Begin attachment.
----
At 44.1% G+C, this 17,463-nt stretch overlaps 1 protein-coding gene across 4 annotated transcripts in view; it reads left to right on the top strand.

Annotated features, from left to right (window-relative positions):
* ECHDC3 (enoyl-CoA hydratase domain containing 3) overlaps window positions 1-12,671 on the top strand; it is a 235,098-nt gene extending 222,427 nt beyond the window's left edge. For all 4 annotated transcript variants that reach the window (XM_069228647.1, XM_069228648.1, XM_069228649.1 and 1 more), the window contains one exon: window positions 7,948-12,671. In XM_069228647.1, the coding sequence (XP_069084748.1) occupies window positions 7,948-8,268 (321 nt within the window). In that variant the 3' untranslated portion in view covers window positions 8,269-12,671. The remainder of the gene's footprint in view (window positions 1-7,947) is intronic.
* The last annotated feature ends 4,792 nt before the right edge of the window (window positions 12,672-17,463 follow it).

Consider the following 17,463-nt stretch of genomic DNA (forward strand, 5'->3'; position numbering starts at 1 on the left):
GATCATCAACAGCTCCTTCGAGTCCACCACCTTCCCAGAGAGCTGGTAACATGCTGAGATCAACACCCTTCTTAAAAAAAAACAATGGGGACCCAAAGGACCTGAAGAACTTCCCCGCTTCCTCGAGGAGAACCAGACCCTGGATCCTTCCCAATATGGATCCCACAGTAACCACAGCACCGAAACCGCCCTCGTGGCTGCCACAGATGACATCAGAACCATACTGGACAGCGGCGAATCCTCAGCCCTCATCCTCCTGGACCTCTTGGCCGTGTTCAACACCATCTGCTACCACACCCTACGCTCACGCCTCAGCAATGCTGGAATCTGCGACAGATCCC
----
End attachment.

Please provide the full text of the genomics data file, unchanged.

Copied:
At 44.1% G+C, this 17,463-nt stretch overlaps 1 protein-coding gene across 4 annotated transcripts in view; it reads left to right on the top strand.

Annotated features, from left to right (window-relative positions):
* ECHDC3 (enoyl-CoA hydratase domain containing 3) overlaps window positions 1-12,671 on the top strand; it is a 235,098-nt gene extending 222,427 nt beyond the window's left edge. For all 4 annotated transcript variants that reach the window (XM_069228647.1, XM_069228648.1, XM_069228649.1 and 1 more), the window contains one exon: window positions 7,948-12,671. In XM_069228647.1, the coding sequence (XP_069084748.1) occupies window positions 7,948-8,268 (321 nt within the window). In that variant the 3' untranslated portion in view covers window positions 8,269-12,671. The remainder of the gene's footprint in view (window positions 1-7,947) is intronic.
* The last annotated feature ends 4,792 nt before the right edge of the window (window positions 12,672-17,463 follow it).

Consider the following 17,463-nt stretch of genomic DNA (forward strand, 5'->3'; position numbering starts at 1 on the left):
GATCATCAACAGCTCCTTCGAGTCCACCACCTTCCCAGAGAGCTGGTAACATGCTGAGATCAACACCCTTCTTAAAAAAAAACAATGGGGACCCAAAGGACCTGAAGAACTTCCCCGCTTCCTCGAGGAGAACCAGACCCTGGATCCTTCCCAATATGGATCCCACAGTAACCACAGCACCGAAACCGCCCTCGTGGCTGCCACAGATGACATCAGAACCATACTGGACAGCGGCGAATCCTCAGCCCTCATCCTCCTGGACCTCTTGGCCGTGTTCAACACCATCTGCTACCACACCCTACGCTCACGCCTCAGCAATGCTGGAATCTGCGACAGATCCC